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Need help finding the difference of two forces

  1. Sep 28, 2015 #1
    1. The problem statement, all variables and given/known data
    Find P-Q (P=11.5 kN, Q=12.5kN)

    2. Relevant equations
    x-component = cos(angle)*force
    y-component = sin(angle)*force
    Pythagorean Theorem (to find resultant magnitude): c2 = a2 + b2
    arctan (y-component / x-component) : to find angle of resultant

    3. The attempt at a solution
    The answers for this problem are given to me in my book: magnitude = 14.63 kN @ 160.6°
    However, I am having trouble getting the direction.

    I first solved for the x and y components of P:
    x-component = cos(75)*11.5 = 2.97642
    y-component = sin(75)*11.5 = 11.1081

    Then I replaced Q with -Q and solved for the x and y components:
    x-component = cos(-30)*12.5 = 10.8253
    y-component = sin(-30)*12.5 = -6.25

    I then solved for the magnitude by adding the x-components and y -components, and then used Pythagorean theorem:
    x-component = 10.8253+2.97642 = 13.8017
    y-component =-6.25 + 11.1081 = 4.8581

    √(13.8017)2 + (4.8581)2 ≈ 14.63 kN (correct)

    Then I solve for the arctan of the components:

    arctan (4.8581 / 13.8017) ≈ 19.3917

    My confusion arises here, since the book states that the angle is 160.6° which places the resultant in the second quadrant...however how can this be if the x and y components of my resultant are both positive, which suggests that it is in the first quadrant?

    If I subtract this from 180, I do get 160.608 which is the answer, but it doesn't make sense to me why I would do that?
  2. jcsd
  3. Sep 28, 2015 #2


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    Gold Member

    Uh ... how did you get a positive X component for -Q ?
  4. Sep 28, 2015 #3
    When I typed in cos(-30)*12.5 into my calculator it gave me +10.8253
  5. Sep 28, 2015 #4
    You actually made me rethink and realize what I did. I was supposed to literally move Q in the completely opposite direction. What I did was only reverse it in the y-direction. Now my math makes sense, I have negative x-component and y-component and my answers make sense. Thank you very much. I know it seems like I didn't think this through first, but I was actually stumped for a while because my book only gave a me one example of this type of problem :/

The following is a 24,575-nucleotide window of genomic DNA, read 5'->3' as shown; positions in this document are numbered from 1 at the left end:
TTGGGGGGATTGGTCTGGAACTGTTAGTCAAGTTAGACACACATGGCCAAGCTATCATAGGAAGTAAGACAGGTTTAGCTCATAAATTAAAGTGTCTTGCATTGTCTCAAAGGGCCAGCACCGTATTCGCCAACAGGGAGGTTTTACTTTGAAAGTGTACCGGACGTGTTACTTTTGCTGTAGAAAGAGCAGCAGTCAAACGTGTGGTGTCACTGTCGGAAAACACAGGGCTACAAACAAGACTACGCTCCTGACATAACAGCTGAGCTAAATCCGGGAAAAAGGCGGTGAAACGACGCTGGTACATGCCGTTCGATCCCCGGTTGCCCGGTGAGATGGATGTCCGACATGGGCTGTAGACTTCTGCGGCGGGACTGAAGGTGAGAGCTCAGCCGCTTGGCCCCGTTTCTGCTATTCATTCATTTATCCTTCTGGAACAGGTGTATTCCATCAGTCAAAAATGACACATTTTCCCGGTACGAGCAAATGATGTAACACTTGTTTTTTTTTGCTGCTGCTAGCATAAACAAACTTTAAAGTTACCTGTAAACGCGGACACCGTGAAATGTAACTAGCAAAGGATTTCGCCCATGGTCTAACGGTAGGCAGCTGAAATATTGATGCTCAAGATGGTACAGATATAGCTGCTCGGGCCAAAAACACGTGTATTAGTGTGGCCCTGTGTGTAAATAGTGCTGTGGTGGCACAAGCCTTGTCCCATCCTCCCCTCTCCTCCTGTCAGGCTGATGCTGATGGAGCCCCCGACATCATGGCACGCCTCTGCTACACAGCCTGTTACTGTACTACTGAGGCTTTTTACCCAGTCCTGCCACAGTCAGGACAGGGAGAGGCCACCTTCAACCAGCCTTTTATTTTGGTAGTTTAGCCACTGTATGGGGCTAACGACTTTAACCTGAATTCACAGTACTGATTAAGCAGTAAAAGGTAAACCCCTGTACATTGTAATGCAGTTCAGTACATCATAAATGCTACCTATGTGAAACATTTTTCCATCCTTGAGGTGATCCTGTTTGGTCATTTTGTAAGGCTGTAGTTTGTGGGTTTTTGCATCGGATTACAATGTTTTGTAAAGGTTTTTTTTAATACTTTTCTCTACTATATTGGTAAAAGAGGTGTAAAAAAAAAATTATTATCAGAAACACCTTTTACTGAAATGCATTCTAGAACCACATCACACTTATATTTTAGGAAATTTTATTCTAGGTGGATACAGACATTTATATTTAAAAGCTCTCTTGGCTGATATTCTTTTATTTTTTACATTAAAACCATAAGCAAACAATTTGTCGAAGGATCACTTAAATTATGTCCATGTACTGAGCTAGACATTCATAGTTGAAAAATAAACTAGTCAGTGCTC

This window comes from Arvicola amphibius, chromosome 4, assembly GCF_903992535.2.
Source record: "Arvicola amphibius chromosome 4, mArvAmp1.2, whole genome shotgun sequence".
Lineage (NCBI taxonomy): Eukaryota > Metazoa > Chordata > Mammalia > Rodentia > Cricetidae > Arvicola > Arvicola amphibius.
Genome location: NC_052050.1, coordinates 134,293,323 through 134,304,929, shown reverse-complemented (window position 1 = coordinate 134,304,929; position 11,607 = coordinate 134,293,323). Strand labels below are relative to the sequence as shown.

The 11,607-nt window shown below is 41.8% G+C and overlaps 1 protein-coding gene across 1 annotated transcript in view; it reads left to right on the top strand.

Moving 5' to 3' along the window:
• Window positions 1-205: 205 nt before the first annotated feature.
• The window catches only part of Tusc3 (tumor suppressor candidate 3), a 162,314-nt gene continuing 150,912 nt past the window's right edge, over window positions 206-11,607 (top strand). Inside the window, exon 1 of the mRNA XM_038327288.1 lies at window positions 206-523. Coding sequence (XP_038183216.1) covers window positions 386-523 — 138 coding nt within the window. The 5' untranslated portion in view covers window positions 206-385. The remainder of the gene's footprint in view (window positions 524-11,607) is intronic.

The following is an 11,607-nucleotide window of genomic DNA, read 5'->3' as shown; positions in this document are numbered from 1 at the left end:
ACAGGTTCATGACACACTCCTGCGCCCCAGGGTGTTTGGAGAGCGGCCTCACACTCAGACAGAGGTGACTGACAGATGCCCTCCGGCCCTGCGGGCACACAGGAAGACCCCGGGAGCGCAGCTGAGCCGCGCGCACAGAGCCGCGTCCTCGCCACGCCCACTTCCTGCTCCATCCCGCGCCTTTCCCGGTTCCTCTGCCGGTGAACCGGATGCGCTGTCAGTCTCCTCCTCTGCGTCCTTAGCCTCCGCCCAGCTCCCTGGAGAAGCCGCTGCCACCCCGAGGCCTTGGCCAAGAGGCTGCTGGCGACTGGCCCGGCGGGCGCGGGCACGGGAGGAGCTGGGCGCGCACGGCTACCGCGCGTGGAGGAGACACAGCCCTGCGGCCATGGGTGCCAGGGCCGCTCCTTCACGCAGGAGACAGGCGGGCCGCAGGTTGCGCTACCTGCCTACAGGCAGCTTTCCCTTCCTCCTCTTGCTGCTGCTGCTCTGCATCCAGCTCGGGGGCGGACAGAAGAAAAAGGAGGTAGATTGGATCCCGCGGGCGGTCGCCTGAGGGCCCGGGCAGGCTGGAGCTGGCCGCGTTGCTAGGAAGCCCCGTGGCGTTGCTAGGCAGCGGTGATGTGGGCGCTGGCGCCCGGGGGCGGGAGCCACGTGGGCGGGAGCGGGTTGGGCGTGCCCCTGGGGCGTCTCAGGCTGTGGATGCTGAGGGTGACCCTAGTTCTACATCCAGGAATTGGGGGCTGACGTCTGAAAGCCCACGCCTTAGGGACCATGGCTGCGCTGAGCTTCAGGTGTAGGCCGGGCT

6. Sep 28, 2015 #5


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    Homework Helper

    You can't ignore the reference points for the angles which define the vectors P and Q. Take the origin of the coordinate system at the point where the tail ends of both vectors coincide. The y-components of P and Q are both positive, but the x-components should be of opposite signs.
  7. Sep 28, 2015 #6


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    Another way to do this: The vector P- Q is the vector from the tip of vector Q to vector P. Ignoring, temporarily, the direction of that vector, it is the third side of a triangle with two sides of length 11.5 and 12.5 with angle 180- 75- 30= 180- 105= 75. By the cosine law, the length of the third side, and so the length of the difference vector, is where [itex]c^2= (11.5)^2+ (12.5)^2- 2(11.5)(12.5) cos(75)[/itex]. The angle
  8. Sep 28, 2015 #7


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    We all make this kind of obvious error from time to time (well, I do anyway :smile:)
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